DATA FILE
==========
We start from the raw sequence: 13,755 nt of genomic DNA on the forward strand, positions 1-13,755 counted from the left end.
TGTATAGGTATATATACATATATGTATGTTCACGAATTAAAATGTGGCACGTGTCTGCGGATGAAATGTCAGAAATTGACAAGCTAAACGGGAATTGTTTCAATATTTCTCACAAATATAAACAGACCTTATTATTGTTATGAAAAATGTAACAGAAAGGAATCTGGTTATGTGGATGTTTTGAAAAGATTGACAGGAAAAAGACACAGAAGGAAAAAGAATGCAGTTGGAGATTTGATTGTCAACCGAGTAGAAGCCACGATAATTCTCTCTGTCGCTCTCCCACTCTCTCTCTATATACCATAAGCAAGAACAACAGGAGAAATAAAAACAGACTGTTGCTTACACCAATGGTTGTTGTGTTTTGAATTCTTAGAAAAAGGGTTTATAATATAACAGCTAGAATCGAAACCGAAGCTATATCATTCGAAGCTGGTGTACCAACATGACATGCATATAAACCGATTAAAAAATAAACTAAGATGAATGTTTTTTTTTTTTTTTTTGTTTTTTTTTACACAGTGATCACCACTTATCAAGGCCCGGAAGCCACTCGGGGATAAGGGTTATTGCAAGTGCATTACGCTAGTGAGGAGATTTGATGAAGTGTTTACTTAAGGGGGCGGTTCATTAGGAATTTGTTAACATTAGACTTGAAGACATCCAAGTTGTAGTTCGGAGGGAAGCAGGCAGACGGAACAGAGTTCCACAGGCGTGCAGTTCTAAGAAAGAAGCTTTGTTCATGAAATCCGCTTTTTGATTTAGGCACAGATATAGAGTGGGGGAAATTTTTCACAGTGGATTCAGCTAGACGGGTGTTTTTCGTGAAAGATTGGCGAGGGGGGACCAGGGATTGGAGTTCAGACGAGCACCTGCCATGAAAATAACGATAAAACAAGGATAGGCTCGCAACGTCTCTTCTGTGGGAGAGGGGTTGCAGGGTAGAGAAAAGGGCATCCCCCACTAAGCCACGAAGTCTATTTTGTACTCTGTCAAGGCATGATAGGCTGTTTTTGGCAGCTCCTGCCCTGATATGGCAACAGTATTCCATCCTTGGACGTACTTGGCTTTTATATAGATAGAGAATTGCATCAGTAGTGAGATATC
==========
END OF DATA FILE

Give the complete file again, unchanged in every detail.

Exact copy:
We start from the raw sequence: 13,755 nt of genomic DNA on the forward strand, positions 1-13,755 counted from the left end.
TGTATAGGTATATATACATATATGTATGTTCACGAATTAAAATGTGGCACGTGTCTGCGGATGAAATGTCAGAAATTGACAAGCTAAACGGGAATTGTTTCAATATTTCTCACAAATATAAACAGACCTTATTATTGTTATGAAAAATGTAACAGAAAGGAATCTGGTTATGTGGATGTTTTGAAAAGATTGACAGGAAAAAGACACAGAAGGAAAAAGAATGCAGTTGGAGATTTGATTGTCAACCGAGTAGAAGCCACGATAATTCTCTCTGTCGCTCTCCCACTCTCTCTCTATATACCATAAGCAAGAACAACAGGAGAAATAAAAACAGACTGTTGCTTACACCAATGGTTGTTGTGTTTTGAATTCTTAGAAAAAGGGTTTATAATATAACAGCTAGAATCGAAACCGAAGCTATATCATTCGAAGCTGGTGTACCAACATGACATGCATATAAACCGATTAAAAAATAAACTAAGATGAATGTTTTTTTTTTTTTTTTTGTTTTTTTTTACACAGTGATCACCACTTATCAAGGCCCGGAAGCCACTCGGGGATAAGGGTTATTGCAAGTGCATTACGCTAGTGAGGAGATTTGATGAAGTGTTTACTTAAGGGGGCGGTTCATTAGGAATTTGTTAACATTAGACTTGAAGACATCCAAGTTGTAGTTCGGAGGGAAGCAGGCAGACGGAACAGAGTTCCACAGGCGTGCAGTTCTAAGAAAGAAGCTTTGTTCATGAAATCCGCTTTTTGATTTAGGCACAGATATAGAGTGGGGGAAATTTTTCACAGTGGATTCAGCTAGACGGGTGTTTTTCGTGAAAGATTGGCGAGGGGGGACCAGGGATTGGAGTTCAGACGAGCACCTGCCATGAAAATAACGATAAAACAAGGATAGGCTCGCAACGTCTCTTCTGTGGGAGAGGGGTTGCAGGGTAGAGAAAAGGGCATCCCCCACTAAGCCACGAAGTCTATTTTGTACTCTGTCAAGGCATGATAGGCTGTTTTTGGCAGCTCCTGCCCTGATATGGCAACAGTATTCCATCCTTGGACGTACTTGGCTTTTATATAGATAGAGAATTGCATCAGTAGTGAGATATC